December 14, 2007
The problem with poinsettias
It isn’t that they’re poisonous.
That long-held belief that had us all carefully placing these plants that say “Christmas” out of the reach of children and pets, fearing that they’d be tempted to sample one of the bright leaves long considered toxic. But the National Capital Poison Center in Washington, D.C. , says that’s a myth.
Not to worry.
Except—it turns out that their proliferation in holiday use throughout our country, in homes and malls and churches, some 60 million projected to be sold at a cost of $220 million this Christmas season, may be toxic in a more serious way. The Chicago Tribune ran a story in its Perspective section that pointed out the enormous cost to the environment of growing these plants that are native to Mexico. They need heat: They can’t survive below 55 degrees. But not too much heat. So the growers use natural gas to warm their greenhouses and fans to cool them. Poinsettias guzzle fossil fuels, when grown outside their comfort zone.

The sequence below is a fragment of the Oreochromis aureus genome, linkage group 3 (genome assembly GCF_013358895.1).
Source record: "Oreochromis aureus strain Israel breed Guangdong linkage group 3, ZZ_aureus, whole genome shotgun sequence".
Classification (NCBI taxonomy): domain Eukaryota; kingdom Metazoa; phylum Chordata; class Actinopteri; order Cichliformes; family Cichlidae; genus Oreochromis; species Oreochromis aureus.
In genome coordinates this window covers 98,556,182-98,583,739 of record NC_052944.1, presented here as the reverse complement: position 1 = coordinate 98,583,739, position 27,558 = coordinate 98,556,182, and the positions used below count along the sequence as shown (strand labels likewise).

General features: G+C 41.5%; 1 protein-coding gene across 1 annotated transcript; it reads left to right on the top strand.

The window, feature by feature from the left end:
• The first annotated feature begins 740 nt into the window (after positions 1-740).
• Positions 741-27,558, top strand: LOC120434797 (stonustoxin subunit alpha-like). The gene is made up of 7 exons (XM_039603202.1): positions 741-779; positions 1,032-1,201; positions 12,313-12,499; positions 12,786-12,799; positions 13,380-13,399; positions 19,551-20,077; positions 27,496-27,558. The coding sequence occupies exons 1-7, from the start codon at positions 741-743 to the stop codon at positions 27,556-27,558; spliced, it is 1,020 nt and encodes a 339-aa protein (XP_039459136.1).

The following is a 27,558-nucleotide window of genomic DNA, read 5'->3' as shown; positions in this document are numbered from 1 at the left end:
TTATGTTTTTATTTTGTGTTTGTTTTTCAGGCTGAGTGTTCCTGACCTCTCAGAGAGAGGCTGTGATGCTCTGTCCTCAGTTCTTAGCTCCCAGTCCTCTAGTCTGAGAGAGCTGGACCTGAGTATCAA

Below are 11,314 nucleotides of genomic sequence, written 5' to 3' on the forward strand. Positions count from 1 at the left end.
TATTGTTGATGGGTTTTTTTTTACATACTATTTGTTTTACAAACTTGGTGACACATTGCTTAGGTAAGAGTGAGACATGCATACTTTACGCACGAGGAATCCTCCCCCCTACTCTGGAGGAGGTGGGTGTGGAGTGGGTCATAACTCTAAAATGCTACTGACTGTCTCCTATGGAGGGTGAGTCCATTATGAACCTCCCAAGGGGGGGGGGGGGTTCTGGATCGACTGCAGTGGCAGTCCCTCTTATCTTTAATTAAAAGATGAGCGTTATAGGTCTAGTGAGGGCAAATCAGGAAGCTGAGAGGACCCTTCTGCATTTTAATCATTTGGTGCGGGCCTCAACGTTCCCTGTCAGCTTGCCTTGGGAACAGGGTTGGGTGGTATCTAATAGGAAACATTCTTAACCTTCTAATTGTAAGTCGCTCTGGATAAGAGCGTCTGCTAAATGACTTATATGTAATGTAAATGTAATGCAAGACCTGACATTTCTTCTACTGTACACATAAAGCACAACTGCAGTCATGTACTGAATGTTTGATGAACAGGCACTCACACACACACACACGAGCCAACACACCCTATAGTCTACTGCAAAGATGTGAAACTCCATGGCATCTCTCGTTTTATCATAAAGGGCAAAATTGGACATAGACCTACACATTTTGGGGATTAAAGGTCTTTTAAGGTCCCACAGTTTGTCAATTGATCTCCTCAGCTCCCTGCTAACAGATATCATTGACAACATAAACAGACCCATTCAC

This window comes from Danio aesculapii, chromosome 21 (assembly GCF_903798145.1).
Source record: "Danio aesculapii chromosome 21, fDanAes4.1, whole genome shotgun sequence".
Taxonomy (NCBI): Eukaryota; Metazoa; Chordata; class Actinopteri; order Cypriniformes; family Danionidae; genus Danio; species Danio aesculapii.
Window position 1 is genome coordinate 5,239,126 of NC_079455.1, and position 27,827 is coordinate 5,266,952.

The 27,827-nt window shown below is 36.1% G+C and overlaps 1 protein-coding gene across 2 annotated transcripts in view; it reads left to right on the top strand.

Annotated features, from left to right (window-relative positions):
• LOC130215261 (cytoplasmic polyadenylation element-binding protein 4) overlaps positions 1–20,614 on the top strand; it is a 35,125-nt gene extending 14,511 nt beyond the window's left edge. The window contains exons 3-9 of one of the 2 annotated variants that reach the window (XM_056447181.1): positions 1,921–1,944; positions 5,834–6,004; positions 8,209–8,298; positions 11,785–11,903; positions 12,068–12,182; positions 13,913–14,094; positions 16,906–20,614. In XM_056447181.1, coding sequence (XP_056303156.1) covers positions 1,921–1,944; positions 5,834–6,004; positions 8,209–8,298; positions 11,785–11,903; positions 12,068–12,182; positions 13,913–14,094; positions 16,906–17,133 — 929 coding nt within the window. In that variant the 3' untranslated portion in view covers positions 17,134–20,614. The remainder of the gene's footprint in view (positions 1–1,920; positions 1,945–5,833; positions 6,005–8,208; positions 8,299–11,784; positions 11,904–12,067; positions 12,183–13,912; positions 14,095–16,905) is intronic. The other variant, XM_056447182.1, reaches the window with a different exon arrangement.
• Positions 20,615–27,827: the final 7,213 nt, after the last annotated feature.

We don’t think about that, of course. But perhaps we should. Can you picture a Christmas without poinsettias? Can you think about giving up a tradition, a way of life...once we realize the impact on the environment?
I’ve clipped the Trib article and will share it with my congregation’s altar guild. But I also wrote out my check for $11 to buy one to decorate our sanctuary this Christmas. And I checked the box indicating it is being given “to the Glory of God.” But I wonder.